In Madrid art by day, flamenco by night.
As I have recently written, my wife and I embarked on a combined pilgrimage-vacation to Rome, the Eternal City. We returned home by way of Madrid for what was my first visit. Our main object was to feed our inner culture vultures at two of the world’s greatest museums; but we became entranced by the power of flamenco song and dance along the way.
Our hotel, the charming and well-appointed Hotel Catalonia Las Cortes, had been recommended to us by friends of my daughter, one of whom was Spanish, the other German whose visiting relatives had stayed there. It is not a large hotel but an exquisite one, occupying a completely renovated 18th century palace, a four-star establishment near the Plaza Santa Ana. It is within walking distance of the museums we intended to visit and, providentially, a fine flamenco club.
The Plaza Santa Ana is a great public space in which we spent an inordinate amount of time consuming, er, refreshments, while seeing and being seen. This space was much to our liking, being of smaller scale and more neighborly than the famous Plaza Mayor. We enjoyed a delightful dinner with our friends in one of the many restaurants on its perimeter.
Close at hand was the street on which Cervantes lived, the Calle de Cervantes.
Madrid. Whenever I utter the word, I hear a single, sharp strum of a classical guitar. The name embodies a certain dignity or élan, which I always associate with the Spain.
Madrileños are a sophisticated, cosmopolitan set. Like the Italians they are very stylish and fashionable in their dress. Sunglasses are mandatory. They are also eschew any Puritanism in the matter of smoking, which is quite common as it was in Italy.
For the newcomer it is hard to discern the impacts of the current economic crisis in Madrid, or Rome for that matter. Spain is experiencing 25 percent unemployment, 50 percent for those 25 years of age or younger. Our friends confirmed the strain the economic downturn is causing throughout the country.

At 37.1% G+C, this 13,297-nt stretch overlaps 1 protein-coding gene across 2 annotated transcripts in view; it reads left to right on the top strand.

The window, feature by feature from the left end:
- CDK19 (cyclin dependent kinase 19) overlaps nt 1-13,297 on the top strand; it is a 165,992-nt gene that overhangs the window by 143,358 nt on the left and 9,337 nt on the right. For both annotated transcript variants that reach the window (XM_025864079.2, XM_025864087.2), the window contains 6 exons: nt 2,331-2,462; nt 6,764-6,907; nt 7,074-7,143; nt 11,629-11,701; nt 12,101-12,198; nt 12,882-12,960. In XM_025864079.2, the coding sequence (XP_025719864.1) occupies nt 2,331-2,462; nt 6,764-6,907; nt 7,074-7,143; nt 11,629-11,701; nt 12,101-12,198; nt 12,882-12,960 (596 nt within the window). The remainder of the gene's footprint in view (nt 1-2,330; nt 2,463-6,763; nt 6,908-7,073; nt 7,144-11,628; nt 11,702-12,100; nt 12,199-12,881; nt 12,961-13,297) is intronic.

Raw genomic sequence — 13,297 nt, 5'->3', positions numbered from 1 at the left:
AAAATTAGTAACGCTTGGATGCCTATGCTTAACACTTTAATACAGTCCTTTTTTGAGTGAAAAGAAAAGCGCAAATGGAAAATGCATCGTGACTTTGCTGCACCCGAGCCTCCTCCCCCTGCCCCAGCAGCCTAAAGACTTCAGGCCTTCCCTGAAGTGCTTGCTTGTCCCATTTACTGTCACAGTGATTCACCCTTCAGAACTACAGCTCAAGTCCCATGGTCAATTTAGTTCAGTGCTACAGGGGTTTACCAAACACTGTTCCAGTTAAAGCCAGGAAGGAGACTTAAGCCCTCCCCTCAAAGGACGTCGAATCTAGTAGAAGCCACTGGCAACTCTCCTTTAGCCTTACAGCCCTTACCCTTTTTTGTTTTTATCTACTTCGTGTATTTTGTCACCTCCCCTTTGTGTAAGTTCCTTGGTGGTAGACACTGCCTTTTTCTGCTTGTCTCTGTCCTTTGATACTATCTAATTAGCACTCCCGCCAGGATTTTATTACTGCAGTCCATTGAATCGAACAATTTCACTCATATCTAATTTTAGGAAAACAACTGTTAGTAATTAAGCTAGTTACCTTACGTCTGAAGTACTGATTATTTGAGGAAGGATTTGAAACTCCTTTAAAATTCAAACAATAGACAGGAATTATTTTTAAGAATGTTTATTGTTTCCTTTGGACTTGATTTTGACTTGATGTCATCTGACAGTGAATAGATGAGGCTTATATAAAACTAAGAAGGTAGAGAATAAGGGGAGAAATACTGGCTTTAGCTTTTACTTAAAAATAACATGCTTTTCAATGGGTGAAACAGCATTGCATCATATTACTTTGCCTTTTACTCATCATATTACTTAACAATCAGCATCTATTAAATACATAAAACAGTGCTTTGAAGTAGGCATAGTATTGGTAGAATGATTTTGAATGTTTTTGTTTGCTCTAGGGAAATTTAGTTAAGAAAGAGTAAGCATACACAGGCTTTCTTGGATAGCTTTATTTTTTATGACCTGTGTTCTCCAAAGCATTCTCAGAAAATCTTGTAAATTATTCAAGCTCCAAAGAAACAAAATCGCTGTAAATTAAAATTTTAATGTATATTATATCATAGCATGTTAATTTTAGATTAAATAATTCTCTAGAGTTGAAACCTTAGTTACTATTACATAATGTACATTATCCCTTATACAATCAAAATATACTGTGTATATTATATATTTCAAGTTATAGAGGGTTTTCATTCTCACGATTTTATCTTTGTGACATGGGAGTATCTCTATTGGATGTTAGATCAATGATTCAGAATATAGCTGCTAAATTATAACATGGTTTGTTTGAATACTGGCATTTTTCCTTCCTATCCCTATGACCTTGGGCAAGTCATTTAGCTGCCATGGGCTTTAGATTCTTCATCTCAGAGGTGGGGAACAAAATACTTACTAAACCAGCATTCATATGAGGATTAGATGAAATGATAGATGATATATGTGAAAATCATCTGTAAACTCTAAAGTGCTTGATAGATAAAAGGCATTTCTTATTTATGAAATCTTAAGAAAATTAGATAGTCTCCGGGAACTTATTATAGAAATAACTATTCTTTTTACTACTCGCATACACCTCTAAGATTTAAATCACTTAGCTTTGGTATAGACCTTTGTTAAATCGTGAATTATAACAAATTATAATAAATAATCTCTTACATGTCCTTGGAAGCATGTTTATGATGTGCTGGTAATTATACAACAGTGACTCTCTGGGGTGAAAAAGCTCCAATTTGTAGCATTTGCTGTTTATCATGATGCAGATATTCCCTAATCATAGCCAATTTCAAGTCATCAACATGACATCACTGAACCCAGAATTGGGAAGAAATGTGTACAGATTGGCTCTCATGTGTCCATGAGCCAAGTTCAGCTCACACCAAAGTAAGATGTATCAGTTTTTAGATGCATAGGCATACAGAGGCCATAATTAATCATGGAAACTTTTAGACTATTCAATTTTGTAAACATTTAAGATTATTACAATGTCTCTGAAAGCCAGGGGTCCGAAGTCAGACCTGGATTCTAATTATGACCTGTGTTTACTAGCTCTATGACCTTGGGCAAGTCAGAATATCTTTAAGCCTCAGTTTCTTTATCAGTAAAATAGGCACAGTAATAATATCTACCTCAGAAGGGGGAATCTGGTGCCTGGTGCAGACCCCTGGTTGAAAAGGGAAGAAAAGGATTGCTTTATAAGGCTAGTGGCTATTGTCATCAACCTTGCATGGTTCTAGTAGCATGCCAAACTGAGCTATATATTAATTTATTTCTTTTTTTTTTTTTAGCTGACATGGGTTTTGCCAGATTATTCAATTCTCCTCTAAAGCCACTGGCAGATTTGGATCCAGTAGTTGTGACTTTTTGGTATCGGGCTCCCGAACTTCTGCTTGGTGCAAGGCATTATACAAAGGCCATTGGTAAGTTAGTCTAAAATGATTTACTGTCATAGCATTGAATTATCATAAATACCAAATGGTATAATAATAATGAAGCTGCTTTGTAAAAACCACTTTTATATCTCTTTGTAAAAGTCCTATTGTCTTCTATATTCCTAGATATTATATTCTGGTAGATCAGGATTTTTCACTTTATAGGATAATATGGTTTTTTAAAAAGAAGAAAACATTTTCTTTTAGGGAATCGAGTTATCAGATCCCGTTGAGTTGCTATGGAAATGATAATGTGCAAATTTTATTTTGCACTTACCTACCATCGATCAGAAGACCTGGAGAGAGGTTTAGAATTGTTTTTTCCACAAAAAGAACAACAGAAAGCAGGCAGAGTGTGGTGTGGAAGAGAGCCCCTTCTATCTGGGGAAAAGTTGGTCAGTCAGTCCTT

The Mediterranean climate in early spring is ideal for sitting outside for hours on end. Unlike the summertime, it is cool and refreshing but still warm enough to enjoy the outdoors. Madrileños, like the Romans, are social beings. They can be found enjoying each other’s company, not just during the day but late at night, indoors and out, throughout the city. After all, they take siestas in the afternoon and dine very late.
We had trouble finding a reservation at most restaurants before 8:30 p.m. and that was pushing it. Dining that early was simply not done, and restaurants are not usually open at that hour. We went out to dinner one night with my wife’s niece who is studying in Madrid. The restaurant started filling up only at 10:15 or 10:30 p.m., just as we were leaving. Still, with enough time, we thought we could learn to like this lifestyle as long as the siestas remained part of the deal.
We had set aside most of two days for the Museo del Prado, one of the world’s great temples, and the Museo Thyssen-Bornemisza, which was unknown to us but for the strong recommendations of friends for whom we will be forever grateful.
We would start our day with a walk to a nearby church for Mass, and then saunter over to a coffee shop. We sat outdoors and listened to a local group playing American jazz and popular music.
These guys looked like they just got off work from the loading docks. They were talented and spirited in their performance of the classics, very much enjoying themselves. The ensemble included three alto saxophones, two accordions, violin, guitar, bass and a drummer. They even had their own CDs for sale.
Refreshed, we moved on to the ultimate object of our desire.
The Prado is immense. It is the repository for so much of Western art, such as the two great Spanish artists who are very prominent in its collection, Velázquez and Goya. It is a massive neoclassical structure, the 18th century Palacio de Villanueva, with more than 3,000 paintings on display, less than half of the 7,000-painting collection. Notwithstanding its vastness, the lighting and presentation of its paintings and sculptures are fantastic. You may get lost but find yourself in Paradise wherever you finally come out.
The Prado contains art works by Titian, Tintoretto, El Greco, Zurbarán, and many Dutch painters including Van Dyck and Rembrandt. This list is meant to be illustrative, not exhaustive.
A man of faith in a godless age is hitting Americans where it hurts.
Mr. and Mrs. American Spectator Reader, let P.J. O’Rourke talk sense to your kids.
In Britain, defending your property can get you life.
The debacle of this president’s administration is both a cause and a symptom of the decline of American values. Unless Congress impeaches him, that decline will go on unchecked. An eminent jurist surveys the damage and assesses the chances for the recovery of our culture.
It won’t take long for conservatives to scratch this presidential wannabe off their 2008 scorecard.
The American Christmas, like the songs that celebrate it, makes room for everybody under the rainbow. Is that why so many people seem to be hostile to it?
Was the President done in by the economy, or by the politics of the economy?
H/T to National Review Online